Client Alert

Big News for Small Mobility: Germany Opens up to E-Scooters

17 May 2019

KEY TAKEAWAYS

Germany is about to pass a new law that will officially allow e-scooters on public roads. The new law, adopted today, will give people more choices for transportation and allow for modern, green and clean mobility in cities. To date, e-scooters have been forbidden on public roads in Germany, including sidewalks and bike lanes. This will change with the new law, potentially allowing for the influx of e-scooter rentals seen in other major markets. 

WHAT THE REGULATION PROVIDES IN DETAIL

Germany’s new law will allow “small electrical vehicles” (Elektrokleinstfahrzeuge – SEVs) on public roads. SEVs are light weight vehicles with electric motors, such as e-scooters. Until now, it has been forbidden to use such vehicles on public roads in Germany. Only certain self-balancing mobility aids, e.g., Segways, benefited from a general exemption under the Mobility Aid Regulation. Furthermore, the Federal State of Bavaria has already permitted e-scooters for use in certain cities.

SEVs are emission free and give people an additional option for transport. They can add value for people who need to bridge short distances, e.g., from a bus or metro station to their final destination.

To which vehicles does the regulation apply?

For the regulation to apply, SEVs must meet certain conditions:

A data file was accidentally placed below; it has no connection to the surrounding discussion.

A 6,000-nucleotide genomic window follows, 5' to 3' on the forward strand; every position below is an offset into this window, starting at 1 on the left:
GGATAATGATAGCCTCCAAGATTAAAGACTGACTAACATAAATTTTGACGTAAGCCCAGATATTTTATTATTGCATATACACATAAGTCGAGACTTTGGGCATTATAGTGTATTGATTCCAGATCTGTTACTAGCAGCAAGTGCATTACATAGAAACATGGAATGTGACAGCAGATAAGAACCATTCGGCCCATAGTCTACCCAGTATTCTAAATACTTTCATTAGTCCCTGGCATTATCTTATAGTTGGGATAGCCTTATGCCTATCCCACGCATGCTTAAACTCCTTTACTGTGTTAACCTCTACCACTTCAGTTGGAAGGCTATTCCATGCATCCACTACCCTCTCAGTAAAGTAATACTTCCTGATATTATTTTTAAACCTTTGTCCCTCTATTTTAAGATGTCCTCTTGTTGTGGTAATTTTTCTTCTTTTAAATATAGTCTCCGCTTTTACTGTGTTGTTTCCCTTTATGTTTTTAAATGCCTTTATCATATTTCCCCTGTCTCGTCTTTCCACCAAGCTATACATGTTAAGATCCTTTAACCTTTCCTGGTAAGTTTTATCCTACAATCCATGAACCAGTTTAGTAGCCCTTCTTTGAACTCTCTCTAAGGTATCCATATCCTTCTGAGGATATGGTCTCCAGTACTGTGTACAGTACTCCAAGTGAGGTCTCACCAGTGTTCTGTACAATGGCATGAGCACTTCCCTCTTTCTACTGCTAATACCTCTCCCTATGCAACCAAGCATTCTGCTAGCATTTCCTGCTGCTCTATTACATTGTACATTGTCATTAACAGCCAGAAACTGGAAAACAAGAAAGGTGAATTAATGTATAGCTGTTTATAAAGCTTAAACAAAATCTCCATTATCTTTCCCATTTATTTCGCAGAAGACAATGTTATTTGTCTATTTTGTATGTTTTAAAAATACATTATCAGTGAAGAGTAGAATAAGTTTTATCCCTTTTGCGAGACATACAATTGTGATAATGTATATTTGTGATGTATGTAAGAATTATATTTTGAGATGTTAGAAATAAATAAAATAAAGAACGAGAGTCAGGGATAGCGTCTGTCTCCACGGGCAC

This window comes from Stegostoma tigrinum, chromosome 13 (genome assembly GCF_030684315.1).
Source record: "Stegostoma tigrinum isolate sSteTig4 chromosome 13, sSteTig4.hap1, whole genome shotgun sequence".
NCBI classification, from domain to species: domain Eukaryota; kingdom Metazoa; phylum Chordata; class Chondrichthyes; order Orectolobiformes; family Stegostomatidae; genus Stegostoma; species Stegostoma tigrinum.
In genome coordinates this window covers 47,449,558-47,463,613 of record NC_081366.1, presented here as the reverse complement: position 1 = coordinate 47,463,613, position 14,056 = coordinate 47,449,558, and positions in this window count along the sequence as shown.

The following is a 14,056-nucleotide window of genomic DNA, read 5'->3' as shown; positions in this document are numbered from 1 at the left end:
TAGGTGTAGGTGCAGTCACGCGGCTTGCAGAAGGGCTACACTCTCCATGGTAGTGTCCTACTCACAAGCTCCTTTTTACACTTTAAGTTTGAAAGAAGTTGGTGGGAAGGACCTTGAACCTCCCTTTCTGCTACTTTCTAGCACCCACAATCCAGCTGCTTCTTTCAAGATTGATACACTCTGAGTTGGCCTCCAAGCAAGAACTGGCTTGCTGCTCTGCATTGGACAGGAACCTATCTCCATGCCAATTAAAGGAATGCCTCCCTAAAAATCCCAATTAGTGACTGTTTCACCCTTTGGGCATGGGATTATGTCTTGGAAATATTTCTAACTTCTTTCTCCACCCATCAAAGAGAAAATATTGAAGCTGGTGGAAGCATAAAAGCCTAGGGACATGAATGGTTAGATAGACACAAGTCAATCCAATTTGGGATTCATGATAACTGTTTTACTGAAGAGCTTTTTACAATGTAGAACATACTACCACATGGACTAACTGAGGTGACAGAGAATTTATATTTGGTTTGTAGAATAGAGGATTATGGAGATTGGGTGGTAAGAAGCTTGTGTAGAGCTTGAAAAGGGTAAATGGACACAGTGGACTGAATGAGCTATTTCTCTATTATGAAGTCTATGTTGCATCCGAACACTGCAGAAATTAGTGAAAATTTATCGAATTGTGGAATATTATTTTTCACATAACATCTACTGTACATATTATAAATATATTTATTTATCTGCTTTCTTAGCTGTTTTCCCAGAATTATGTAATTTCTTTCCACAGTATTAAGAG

• The vehicle must be driven by electrical power;
  • The vehicle must have a handlebar (for steering or holding) of a certain minimum size;
  • The vehicle must not weigh more than 55 kg (approx. 121 lbs);
  • The vehicle must be designed to reach a minimum speed of 6 kph (approx. 3.7 mph) and a maximum speed of 20 kph (approx. 12.4 mph); and
  • The regulation distinguishes between vehicles without a seat, and self-balancing vehicles with or without a seat. Self-balancing vehicles may have a motor consuming a maximum of 1,400 watts of power, while all other vehicles must be limited to 500 watts.

With these regulations coming into effect, the existing Segway exemption under the Mobility Aid Regulation will no longer be required, so Segways will also be covered by the new law. The use of other electric vehicles (except for cars or motorcycles), however, remains prohibited on German roads. This applies to vehicles without a handlebar such as hoverboards or e-skateboards, for example.

Rules of use

All SEVs, regardless of their maximum speed, shall generally be allowed on all bike lanes; however, local road authorities shall be able to ban SEVs from individual bike lanes at their discretion if the use of SEVs would represent a disproportionately high safety risk.

SEV drivers do not need a license, but they must be at least 14 years old.

The legal age for driving an SEV has been a controversial topic in the legislative process. Initially, the government proposed two different classes of SEVs: SEVs with a maximum speed of 12 kph and SEVs with a maximum speed of up to 20 kph. Under this proposal, anyone above the age of 12 would have been allowed to drive slower SEVs, while drivers would have had to be at least 14 years old for the faster ones. Also, the original draft provided that slower scooters should only be allowed on sidewalks and in pedestrian zones, and it required their users not to drive faster than walking speed.